Saturday, November 05, 2011

Hospital Delerium a Hazard for the Elderly

20 percent of the 11.8 million elderly patients in hospitals develop delirium.
Distinguishing between delirium and dementia, which even medical professionals often mix up, is critical. Delirium signals that something in the body is seriously wrong and needs attention, fast. Dementia, not so; it’s chronic confusion and memory loss that comes on gradually and gets worse. Delirium is confusion that comes on suddenly, often within hours, brought on by such triggers as infection, the stress of a disease or operation, not getting enough food or water or sleep, or medications often administered in the hospital.
How to know if your family member is suffering delirium? Caregivers who know the patient in normal times are the best judges of when things are not right. Look for any of these four signs:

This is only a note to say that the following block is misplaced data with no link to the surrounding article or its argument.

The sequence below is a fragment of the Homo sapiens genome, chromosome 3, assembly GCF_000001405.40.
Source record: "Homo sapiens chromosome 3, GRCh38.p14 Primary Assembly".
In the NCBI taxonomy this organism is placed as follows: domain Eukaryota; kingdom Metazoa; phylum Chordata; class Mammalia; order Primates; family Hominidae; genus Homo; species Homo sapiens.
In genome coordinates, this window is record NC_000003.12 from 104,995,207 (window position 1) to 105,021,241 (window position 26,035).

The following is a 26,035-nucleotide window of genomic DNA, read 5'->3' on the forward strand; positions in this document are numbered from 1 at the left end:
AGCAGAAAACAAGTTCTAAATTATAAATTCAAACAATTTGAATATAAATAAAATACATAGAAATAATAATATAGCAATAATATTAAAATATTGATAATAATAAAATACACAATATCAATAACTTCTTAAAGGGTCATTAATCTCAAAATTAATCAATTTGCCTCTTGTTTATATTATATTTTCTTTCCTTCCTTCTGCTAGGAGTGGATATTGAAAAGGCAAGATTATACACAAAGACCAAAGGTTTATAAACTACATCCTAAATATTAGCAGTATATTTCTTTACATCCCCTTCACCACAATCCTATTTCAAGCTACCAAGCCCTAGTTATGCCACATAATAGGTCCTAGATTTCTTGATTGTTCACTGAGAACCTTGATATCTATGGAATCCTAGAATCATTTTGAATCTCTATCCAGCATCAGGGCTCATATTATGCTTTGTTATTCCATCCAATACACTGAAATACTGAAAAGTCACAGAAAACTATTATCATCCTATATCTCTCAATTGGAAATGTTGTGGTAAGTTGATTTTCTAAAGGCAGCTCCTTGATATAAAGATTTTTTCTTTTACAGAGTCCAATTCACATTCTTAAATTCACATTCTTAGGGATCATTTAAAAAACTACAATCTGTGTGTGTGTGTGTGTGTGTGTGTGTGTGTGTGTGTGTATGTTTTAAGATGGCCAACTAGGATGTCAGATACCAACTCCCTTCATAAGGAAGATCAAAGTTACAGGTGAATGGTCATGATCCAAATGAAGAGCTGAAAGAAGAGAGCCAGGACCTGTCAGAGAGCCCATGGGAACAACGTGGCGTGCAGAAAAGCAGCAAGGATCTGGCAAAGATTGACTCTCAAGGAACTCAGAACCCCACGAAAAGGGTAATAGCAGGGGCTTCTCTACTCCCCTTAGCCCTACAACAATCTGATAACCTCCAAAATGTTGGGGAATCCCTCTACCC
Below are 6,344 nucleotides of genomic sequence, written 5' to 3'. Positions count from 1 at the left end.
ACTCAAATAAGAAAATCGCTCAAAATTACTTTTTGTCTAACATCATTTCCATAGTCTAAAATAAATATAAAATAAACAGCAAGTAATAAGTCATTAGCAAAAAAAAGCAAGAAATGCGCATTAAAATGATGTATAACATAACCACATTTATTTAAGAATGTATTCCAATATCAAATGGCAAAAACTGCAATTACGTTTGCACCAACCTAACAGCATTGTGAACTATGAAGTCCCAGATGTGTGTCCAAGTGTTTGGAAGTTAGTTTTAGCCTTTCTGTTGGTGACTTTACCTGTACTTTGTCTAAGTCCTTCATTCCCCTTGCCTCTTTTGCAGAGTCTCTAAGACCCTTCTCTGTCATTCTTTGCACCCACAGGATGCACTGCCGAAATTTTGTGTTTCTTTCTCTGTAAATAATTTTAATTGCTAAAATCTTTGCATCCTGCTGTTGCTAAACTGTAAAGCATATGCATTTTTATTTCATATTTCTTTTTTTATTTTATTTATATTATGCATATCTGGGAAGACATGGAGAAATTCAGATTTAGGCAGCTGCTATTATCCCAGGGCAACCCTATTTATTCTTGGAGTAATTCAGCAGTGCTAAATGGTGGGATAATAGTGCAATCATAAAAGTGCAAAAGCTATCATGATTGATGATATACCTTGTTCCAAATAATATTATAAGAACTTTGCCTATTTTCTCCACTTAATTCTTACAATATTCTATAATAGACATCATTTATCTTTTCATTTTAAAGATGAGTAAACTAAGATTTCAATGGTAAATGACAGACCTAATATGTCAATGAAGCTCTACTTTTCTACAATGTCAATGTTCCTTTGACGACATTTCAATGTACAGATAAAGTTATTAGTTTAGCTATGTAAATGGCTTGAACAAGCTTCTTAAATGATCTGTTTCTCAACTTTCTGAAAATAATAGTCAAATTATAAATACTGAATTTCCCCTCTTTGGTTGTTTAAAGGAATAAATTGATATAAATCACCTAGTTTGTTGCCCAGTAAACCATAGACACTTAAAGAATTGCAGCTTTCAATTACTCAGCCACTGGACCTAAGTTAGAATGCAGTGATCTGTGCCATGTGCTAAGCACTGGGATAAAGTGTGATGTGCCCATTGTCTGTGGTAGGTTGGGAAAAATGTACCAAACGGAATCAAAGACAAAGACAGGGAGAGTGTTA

Acute change of mental status: Not making sense when he or she talks? Disoriented, illogical, unable to focus? Trust your instincts. Let the staff know this is not normal behavior.
Inattention: As you hold the patient’s hand, ask him or her squeeze every time you say the letter A, as you clearly spell out “save a heart.” “If they miss two, or squeeze on the wrong letter, that is a sign of delirium,” said Dr. Michele Balas, assistant professor in the College of Nursing at the University of Nebraska Medical Center.
Altered level of consciousness: You’re looking for two possible extremes. In hyperactive delirium, patients are anxious, agitated, aggressive, picking at clothes or IVs. In hypoactive delirium, they’re lethargic, sleepy and not making eye contact.
Confusion and disorganized thinking: Can the patient track a conversation? “Ask simple questions, like, ‘Does one pound weigh more than two pounds?,’ or ‘Will a stone float on water?’” .
Another Hospital Hazard for the Elderly -

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